A proposed city budget for 2020-2021 signals a further shift in perspective for the Kansas City mayor’s office, removing significant funding for the planned Keystone innovation district project at 18th Street and Troost Avenue.
KCMO would decrease the amount slated for the Keystone Development District by $300,000, if the submitted budget is approved, according to the document released Thursday afternoon by Mayor Quinton Lucas and the interim city manager.
The current year’s budget — approved in March 2019 — included an initial $300,000 for the Keystone effort, which was described as “a $1.5 million four-year plan to implement an entrepreneurial business accelerator through the creation of co-working spaces, partnering businesses with education, and strengthening existing business in Kansas City.”
Click here to read more about the proposed Keystone district, which has benefited from the backing of the Economic Development Corporation of Kansas City, KC Rising, and the Ewing Marion Kauffman Foundation, as well as already tapping into such partners as BNIM architects, JE Dunn Construction, and Metropolitan Community College.
“The idea is if we can build a place where you have universities, corporations, entrepreneurs, risk capital, all in a tightly built neighborhood, you start to see those collisions that escalate and accelerate the number of enterprise or innovation driven companies,” Kevin McGinnis, CEO of Keystone Community Corporation, told Startland News previously. “Workforce development happens faster. You start to see commercialization of research out of the universities and see that start to stay local.”
McGinnis did not respond to a request to comment for this story, but told Startland News in late January that the Keystone project was still moving forward as planned.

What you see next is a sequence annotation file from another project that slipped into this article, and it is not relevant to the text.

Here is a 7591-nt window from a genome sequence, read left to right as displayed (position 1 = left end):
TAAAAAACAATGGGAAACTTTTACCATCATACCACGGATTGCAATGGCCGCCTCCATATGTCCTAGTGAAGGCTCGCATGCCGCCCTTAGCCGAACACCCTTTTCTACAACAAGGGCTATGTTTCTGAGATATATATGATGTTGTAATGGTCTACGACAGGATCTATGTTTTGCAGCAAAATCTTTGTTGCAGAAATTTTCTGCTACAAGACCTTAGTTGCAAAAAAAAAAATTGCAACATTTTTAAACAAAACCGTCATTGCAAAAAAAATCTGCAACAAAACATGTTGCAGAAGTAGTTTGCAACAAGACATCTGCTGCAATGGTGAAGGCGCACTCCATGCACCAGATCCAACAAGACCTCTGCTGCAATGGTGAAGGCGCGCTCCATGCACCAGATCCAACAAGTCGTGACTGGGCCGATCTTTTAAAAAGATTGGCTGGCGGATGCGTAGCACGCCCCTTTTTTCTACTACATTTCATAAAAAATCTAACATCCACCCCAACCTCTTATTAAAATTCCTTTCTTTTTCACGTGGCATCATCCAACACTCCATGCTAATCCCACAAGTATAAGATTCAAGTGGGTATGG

The city’s proposed budget also removes $50,000 for the LaunchKC program and $75,000 for KCSourceLink, but retains $250,000 for entrepreneurship support through the Urban Business Growth Initiative at the UMKC Innovation Center/KCSourceLink.
Click here for more on the new budget’s potential impact on entrepreneurial support efforts.
The Kansas City City Council is expected to vote on the proposed budget March 26. A series of two-hour KCMO Resident Speakeasy Sessions are planned in the coming weeks to serve as public budget hearings ahead of the proposed budget’s expected adoption.
While Lucas’ office has not released a statement on the specifics of the reduction in funding for Keystone, the mayor made clear his priority of finding room in the city’s $1.73 billion budget for a new $4.8 million zero-fare transit program.
Additionally, the Keystone property in question — a tract owned by the Kansas City Area Transportation Authority at 18th Street and Troost Avenue where Keystone developers plan to build an innovation center as a first phase of the project — has seen renewed outside interest.
Responding to revived discussions about relocating the Kansas City Royals baseball team closer to downtown, Robbie Makinen, chief executive of the KCATA, acknowledged the property at 18th and Troost was among the workable sites for a new baseball stadium.
“I’ve heard those rumors and I would be the first one to jump up and down and say absolutely,” Makinen told the Kansas City Star in September.
It’s been a long time coming: We are excited to announce that the FY 2021@KCMO Budget Hearings dates, times, and locations are finalized! Make sure to come out to one of the three hearings planned and make sure to make your voice heard! #KCMOBudget #Speakeasy pic.twitter.com/oJpJK9NQ4m
— KCMO Office of Management and Budget (@KCMOBudget) January 23, 2020